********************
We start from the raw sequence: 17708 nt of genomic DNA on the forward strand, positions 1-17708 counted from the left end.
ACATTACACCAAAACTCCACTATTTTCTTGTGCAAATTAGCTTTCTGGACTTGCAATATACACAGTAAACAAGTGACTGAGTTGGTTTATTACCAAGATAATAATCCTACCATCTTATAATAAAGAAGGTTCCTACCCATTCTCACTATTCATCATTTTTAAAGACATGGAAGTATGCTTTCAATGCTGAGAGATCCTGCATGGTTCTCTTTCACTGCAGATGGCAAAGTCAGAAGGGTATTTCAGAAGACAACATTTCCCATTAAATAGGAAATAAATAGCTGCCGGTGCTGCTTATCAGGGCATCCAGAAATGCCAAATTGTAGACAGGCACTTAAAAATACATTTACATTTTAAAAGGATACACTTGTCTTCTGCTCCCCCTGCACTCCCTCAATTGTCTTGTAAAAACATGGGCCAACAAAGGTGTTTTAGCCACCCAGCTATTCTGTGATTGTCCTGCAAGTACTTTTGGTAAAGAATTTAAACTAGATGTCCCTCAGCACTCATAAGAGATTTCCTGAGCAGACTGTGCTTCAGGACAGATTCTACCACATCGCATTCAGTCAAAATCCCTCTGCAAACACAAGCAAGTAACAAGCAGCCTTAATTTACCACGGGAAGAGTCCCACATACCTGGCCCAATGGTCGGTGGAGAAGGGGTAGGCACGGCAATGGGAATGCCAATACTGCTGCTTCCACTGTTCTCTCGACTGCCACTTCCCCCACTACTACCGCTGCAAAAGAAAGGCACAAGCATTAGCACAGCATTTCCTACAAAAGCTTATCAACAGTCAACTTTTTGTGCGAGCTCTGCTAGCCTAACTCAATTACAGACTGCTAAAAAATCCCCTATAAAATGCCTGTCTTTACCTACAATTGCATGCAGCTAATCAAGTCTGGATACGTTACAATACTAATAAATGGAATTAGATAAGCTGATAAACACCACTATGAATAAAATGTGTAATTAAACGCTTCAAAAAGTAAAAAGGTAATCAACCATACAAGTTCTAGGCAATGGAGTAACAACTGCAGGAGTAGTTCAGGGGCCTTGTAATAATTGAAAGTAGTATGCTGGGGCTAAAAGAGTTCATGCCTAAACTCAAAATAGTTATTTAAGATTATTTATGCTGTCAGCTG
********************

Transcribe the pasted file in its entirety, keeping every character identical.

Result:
We start from the raw sequence: 17708 nt of genomic DNA on the forward strand, positions 1-17708 counted from the left end.
ACATTACACCAAAACTCCACTATTTTCTTGTGCAAATTAGCTTTCTGGACTTGCAATATACACAGTAAACAAGTGACTGAGTTGGTTTATTACCAAGATAATAATCCTACCATCTTATAATAAAGAAGGTTCCTACCCATTCTCACTATTCATCATTTTTAAAGACATGGAAGTATGCTTTCAATGCTGAGAGATCCTGCATGGTTCTCTTTCACTGCAGATGGCAAAGTCAGAAGGGTATTTCAGAAGACAACATTTCCCATTAAATAGGAAATAAATAGCTGCCGGTGCTGCTTATCAGGGCATCCAGAAATGCCAAATTGTAGACAGGCACTTAAAAATACATTTACATTTTAAAAGGATACACTTGTCTTCTGCTCCCCCTGCACTCCCTCAATTGTCTTGTAAAAACATGGGCCAACAAAGGTGTTTTAGCCACCCAGCTATTCTGTGATTGTCCTGCAAGTACTTTTGGTAAAGAATTTAAACTAGATGTCCCTCAGCACTCATAAGAGATTTCCTGAGCAGACTGTGCTTCAGGACAGATTCTACCACATCGCATTCAGTCAAAATCCCTCTGCAAACACAAGCAAGTAACAAGCAGCCTTAATTTACCACGGGAAGAGTCCCACATACCTGGCCCAATGGTCGGTGGAGAAGGGGTAGGCACGGCAATGGGAATGCCAATACTGCTGCTTCCACTGTTCTCTCGACTGCCACTTCCCCCACTACTACCGCTGCAAAAGAAAGGCACAAGCATTAGCACAGCATTTCCTACAAAAGCTTATCAACAGTCAACTTTTTGTGCGAGCTCTGCTAGCCTAACTCAATTACAGACTGCTAAAAAATCCCCTATAAAATGCCTGTCTTTACCTACAATTGCATGCAGCTAATCAAGTCTGGATACGTTACAATACTAATAAATGGAATTAGATAAGCTGATAAACACCACTATGAATAAAATGTGTAATTAAACGCTTCAAAAAGTAAAAAGGTAATCAACCATACAAGTTCTAGGCAATGGAGTAACAACTGCAGGAGTAGTTCAGGGGCCTTGTAATAATTGAAAGTAGTATGCTGGGGCTAAAAGAGTTCATGCCTAAACTCAAAATAGTTATTTAAGATTATTTATGCTGTCAGCTG